There is almost certainly going to be a bit of movement immediately after the engagement as the binds settle and feet and bodies get set and this will happen whether the packs have been still at the other points or not, so, why create extra difficulties by insisting on this?

    If the front rows are close and they don't settle then by all means try making them be a bit further apart and vice versa, but I don't think assessors should have what they consider an ideal gap when this will vary from game to game and between packs.

  7. #177

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    Default Re: Experiences of Crouch-Bind-Set-Yes 9

    Ta very muchly.

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    Default Re: Experiences of Crouch-Bind-Set-Yes 9

    Quote Originally Posted by bcm666 View Post

    For this reason I see no good coming from making sure everyone can hear the call, provided the feeding side no 9 hears it what is to anyone else, apart from them wanting to hear it to guess the timing of the shove? Who else needs the call to do what they have or want to do at the scrum?

    .
    exactly - see my post #144

  9. #179

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    Default Re: Experiences of Crouch-Bind-Set-Yes 9

    Quote Originally Posted by bcm666 View Post
    This, to me, is a problem caused by not considering what matters and what does not. If the front rows interpret the bind as meaning they are close together then they obviously feel comfortable with that and provided they are bound as directed it shouldn't matter whether it looks a little too close to anyone else. If this doesn't lead to instability then let them get on with it. Next week the front rows may be a bit further apart but if they are still bound and there is not problem why create one?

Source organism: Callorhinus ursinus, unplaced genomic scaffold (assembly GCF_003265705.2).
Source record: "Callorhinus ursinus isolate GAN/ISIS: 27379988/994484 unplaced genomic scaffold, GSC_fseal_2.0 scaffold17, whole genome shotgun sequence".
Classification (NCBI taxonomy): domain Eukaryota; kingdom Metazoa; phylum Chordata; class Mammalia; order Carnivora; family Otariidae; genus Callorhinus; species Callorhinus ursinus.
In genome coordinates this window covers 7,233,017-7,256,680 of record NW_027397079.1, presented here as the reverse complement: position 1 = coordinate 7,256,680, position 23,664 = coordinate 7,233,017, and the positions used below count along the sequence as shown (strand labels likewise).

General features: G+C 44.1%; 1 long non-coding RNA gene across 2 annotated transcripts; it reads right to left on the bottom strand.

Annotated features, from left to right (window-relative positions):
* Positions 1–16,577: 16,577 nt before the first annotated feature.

brian the problem I observed last week is that if they started too far apart, then when they came to bind they 'fell into the bind' , by which I mean the bind command caused a shift as they leaned forward and then couldn't support their weight without coming together.

    then they were effectively already set.

    I think this is important : this isn't how the new sequence is supposed to be.

    happily The cure was simple: get them to crouch closer.

  10. #180
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    Default Re: Experiences of Crouch-Bind-Set-Yes 9

    Last weekend, one of my report cards ( the ones I hand to each Captain/Coach ) gave me feedback that I was not insisting the front row are forehead to forehead on/after the Crouch call. Is this mandatory ? I read the above and it seems safer to me to allow front row heads to be to the left slightly , if only because they wont be able to "bind" properly in the next few seconds when I call "Bind!".

    I've resorted now to trying to not give advantage to the defending side by saying "Yes 9 , when you're ready". Although the context is important here : I have explained to the 9's, pre-match, that I will penalise any "undue delay" putting the ball in but I don't paint myself into a corner by saying exactly how long this delay is. If I think it's "undue" then I will whistle for it.

    Hope this is ok ?